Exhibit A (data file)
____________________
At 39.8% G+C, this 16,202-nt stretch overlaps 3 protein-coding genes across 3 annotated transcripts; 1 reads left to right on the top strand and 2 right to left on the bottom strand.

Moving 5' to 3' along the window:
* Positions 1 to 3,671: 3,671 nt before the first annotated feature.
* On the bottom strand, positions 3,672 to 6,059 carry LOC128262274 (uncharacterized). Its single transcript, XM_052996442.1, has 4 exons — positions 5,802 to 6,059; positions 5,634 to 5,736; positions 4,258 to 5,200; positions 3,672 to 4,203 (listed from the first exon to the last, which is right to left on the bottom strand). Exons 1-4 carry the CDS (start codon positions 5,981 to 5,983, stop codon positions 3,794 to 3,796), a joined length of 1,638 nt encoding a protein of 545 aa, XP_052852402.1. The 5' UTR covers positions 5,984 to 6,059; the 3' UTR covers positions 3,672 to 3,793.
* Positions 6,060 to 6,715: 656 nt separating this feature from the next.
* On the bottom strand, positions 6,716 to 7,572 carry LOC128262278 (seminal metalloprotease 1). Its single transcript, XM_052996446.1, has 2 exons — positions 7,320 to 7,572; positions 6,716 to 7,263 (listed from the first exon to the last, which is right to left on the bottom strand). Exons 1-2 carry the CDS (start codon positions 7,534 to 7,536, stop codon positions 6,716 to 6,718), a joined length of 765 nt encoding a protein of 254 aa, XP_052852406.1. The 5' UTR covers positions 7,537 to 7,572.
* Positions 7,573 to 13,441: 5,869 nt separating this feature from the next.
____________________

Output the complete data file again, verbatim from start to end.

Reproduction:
At 39.8% G+C, this 16,202-nt stretch overlaps 3 protein-coding genes across 3 annotated transcripts; 1 reads left to right on the top strand and 2 right to left on the bottom strand.

Moving 5' to 3' along the window:
* Positions 1 to 3,671: 3,671 nt before the first annotated feature.
* On the bottom strand, positions 3,672 to 6,059 carry LOC128262274 (uncharacterized). Its single transcript, XM_052996442.1, has 4 exons — positions 5,802 to 6,059; positions 5,634 to 5,736; positions 4,258 to 5,200; positions 3,672 to 4,203 (listed from the first exon to the last, which is right to left on the bottom strand). Exons 1-4 carry the CDS (start codon positions 5,981 to 5,983, stop codon positions 3,794 to 3,796), a joined length of 1,638 nt encoding a protein of 545 aa, XP_052852402.1. The 5' UTR covers positions 5,984 to 6,059; the 3' UTR covers positions 3,672 to 3,793.
* Positions 6,060 to 6,715: 656 nt separating this feature from the next.
* On the bottom strand, positions 6,716 to 7,572 carry LOC128262278 (seminal metalloprotease 1). Its single transcript, XM_052996446.1, has 2 exons — positions 7,320 to 7,572; positions 6,716 to 7,263 (listed from the first exon to the last, which is right to left on the bottom strand). Exons 1-2 carry the CDS (start codon positions 7,534 to 7,536, stop codon positions 6,716 to 6,718), a joined length of 765 nt encoding a protein of 254 aa, XP_052852406.1. The 5' UTR covers positions 7,537 to 7,572.
* Positions 7,573 to 13,441: 5,869 nt separating this feature from the next.